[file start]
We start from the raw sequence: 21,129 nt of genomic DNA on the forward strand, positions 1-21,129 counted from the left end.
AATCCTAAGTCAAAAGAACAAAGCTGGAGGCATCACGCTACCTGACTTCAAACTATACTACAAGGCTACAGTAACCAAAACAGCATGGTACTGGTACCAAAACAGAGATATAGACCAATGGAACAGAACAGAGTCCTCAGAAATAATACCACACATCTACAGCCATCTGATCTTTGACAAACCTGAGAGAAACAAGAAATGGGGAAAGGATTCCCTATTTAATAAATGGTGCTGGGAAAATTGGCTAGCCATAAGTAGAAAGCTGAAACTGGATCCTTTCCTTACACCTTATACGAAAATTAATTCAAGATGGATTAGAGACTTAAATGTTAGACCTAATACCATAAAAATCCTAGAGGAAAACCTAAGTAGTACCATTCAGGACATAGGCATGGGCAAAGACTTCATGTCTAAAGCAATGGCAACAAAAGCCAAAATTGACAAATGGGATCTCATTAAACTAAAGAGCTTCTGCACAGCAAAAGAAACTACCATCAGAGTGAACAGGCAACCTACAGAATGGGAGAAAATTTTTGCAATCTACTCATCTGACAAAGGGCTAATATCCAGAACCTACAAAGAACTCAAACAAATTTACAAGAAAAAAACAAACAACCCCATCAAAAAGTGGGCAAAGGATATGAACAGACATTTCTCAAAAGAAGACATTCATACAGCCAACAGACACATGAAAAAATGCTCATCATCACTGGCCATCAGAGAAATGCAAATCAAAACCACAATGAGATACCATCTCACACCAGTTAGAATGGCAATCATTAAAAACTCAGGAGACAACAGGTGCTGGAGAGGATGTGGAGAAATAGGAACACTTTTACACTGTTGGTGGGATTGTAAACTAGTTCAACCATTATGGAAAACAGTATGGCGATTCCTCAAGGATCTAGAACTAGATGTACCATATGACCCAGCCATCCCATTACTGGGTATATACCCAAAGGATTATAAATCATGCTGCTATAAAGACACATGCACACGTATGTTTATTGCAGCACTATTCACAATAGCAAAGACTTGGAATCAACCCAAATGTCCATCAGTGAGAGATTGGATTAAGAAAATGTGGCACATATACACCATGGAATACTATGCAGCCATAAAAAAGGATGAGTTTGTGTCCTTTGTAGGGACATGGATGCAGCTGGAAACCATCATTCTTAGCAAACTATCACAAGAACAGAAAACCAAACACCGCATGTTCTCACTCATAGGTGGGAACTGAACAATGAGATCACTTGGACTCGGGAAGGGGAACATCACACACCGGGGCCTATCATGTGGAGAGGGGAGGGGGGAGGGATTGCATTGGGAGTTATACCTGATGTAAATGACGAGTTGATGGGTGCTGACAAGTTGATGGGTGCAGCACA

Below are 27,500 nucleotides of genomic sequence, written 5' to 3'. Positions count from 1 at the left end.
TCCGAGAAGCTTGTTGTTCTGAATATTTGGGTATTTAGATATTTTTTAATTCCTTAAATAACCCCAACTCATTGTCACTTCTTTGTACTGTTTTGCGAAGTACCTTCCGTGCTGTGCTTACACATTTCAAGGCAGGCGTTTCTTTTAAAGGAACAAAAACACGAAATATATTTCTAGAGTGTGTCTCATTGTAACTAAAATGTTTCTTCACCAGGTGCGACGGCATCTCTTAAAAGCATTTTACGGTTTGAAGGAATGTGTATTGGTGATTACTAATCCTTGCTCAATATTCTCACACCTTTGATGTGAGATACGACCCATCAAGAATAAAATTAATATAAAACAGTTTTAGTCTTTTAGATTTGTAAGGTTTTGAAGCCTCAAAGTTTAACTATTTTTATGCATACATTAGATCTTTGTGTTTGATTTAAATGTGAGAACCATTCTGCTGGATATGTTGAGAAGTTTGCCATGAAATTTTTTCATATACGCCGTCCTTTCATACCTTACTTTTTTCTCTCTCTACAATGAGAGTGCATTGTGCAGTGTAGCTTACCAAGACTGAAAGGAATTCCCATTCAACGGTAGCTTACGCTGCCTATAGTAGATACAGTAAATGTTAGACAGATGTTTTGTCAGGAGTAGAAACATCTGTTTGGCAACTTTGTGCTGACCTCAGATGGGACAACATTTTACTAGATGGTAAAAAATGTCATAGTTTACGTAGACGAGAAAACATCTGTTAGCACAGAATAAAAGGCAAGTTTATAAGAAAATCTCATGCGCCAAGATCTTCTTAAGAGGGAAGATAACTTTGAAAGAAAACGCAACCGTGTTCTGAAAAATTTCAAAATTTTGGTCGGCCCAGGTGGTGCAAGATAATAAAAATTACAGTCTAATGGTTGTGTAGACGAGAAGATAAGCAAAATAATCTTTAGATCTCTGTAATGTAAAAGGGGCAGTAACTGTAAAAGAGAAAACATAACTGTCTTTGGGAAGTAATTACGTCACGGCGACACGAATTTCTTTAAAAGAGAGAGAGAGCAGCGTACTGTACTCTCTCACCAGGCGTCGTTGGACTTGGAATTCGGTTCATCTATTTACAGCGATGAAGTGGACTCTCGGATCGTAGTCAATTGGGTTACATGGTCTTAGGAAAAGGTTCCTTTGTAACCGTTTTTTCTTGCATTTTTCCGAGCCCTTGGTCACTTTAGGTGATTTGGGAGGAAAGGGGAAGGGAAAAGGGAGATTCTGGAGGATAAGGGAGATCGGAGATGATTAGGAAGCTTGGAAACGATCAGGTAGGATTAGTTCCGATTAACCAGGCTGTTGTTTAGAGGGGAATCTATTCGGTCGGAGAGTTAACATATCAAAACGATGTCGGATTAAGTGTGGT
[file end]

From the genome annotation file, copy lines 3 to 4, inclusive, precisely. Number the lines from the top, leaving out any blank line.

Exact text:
Below are 27,500 nucleotides of genomic sequence, written 5' to 3'. Positions count from 1 at the left end.
TCCGAGAAGCTTGTTGTTCTGAATATTTGGGTATTTAGATATTTTTTAATTCCTTAAATAACCCCAACTCATTGTCACTTCTTTGTACTGTTTTGCGAAGTACCTTCCGTGCTGTGCTTACACATTTCAAGGCAGGCGTTTCTTTTAAAGGAACAAAAACACGAAATATATTTCTAGAGTGTGTCTCATTGTAACTAAAATGTTTCTTCACCAGGTGCGACGGCATCTCTTAAAAGCATTTTACGGTTTGAAGGAATGTGTATTGGTGATTACTAATCCTTGCTCAATATTCTCACACCTTTGATGTGAGATACGACCCATCAAGAATAAAATTAATATAAAACAGTTTTAGTCTTTTAGATTTGTAAGGTTTTGAAGCCTCAAAGTTTAACTATTTTTATGCATACATTAGATCTTTGTGTTTGATTTAAATGTGAGAACCATTCTGCTGGATATGTTGAGAAGTTTGCCATGAAATTTTTTCATATACGCCGTCCTTTCATACCTTACTTTTTTCTCTCTCTACAATGAGAGTGCATTGTGCAGTGTAGCTTACCAAGACTGAAAGGAATTCCCATTCAACGGTAGCTTACGCTGCCTATAGTAGATACAGTAAATGTTAGACAGATGTTTTGTCAGGAGTAGAAACATCTGTTTGGCAACTTTGTGCTGACCTCAGATGGGACAACATTTTACTAGATGGTAAAAAATGTCATAGTTTACGTAGACGAGAAAACATCTGTTAGCACAGAATAAAAGGCAAGTTTATAAGAAAATCTCATGCGCCAAGATCTTCTTAAGAGGGAAGATAACTTTGAAAGAAAACGCAACCGTGTTCTGAAAAATTTCAAAATTTTGGTCGGCCCAGGTGGTGCAAGATAATAAAAATTACAGTCTAATGGTTGTGTAGACGAGAAGATAAGCAAAATAATCTTTAGATCTCTGTAATGTAAAAGGGGCAGTAACTGTAAAAGAGAAAACATAACTGTCTTTGGGAAGTAATTACGTCACGGCGACACGAATTTCTTTAAAAGAGAGAGAGAGCAGCGTACTGTACTCTCTCACCAGGCGTCGTTGGACTTGGAATTCGGTTCATCTATTTACAGCGATGAAGTGGACTCTCGGATCGTAGTCAATTGGGTTACATGGTCTTAGGAAAAGGTTCCTTTGTAACCGTTTTTTCTTGCATTTTTCCGAGCCCTTGGTCACTTTAGGTGATTTGGGAGGAAAGGGGAAGGGAAAAGGGAGATTCTGGAGGATAAGGGAGATCGGAGATGATTAGGAAGCTTGGAAACGATCAGGTAGGATTAGTTCCGATTAACCAGGCTGTTGTTTAGAGGGGAATCTATTCGGTCGGAGAGTTAACATATCAAAACGATGTCGGATTAAGTGTGGT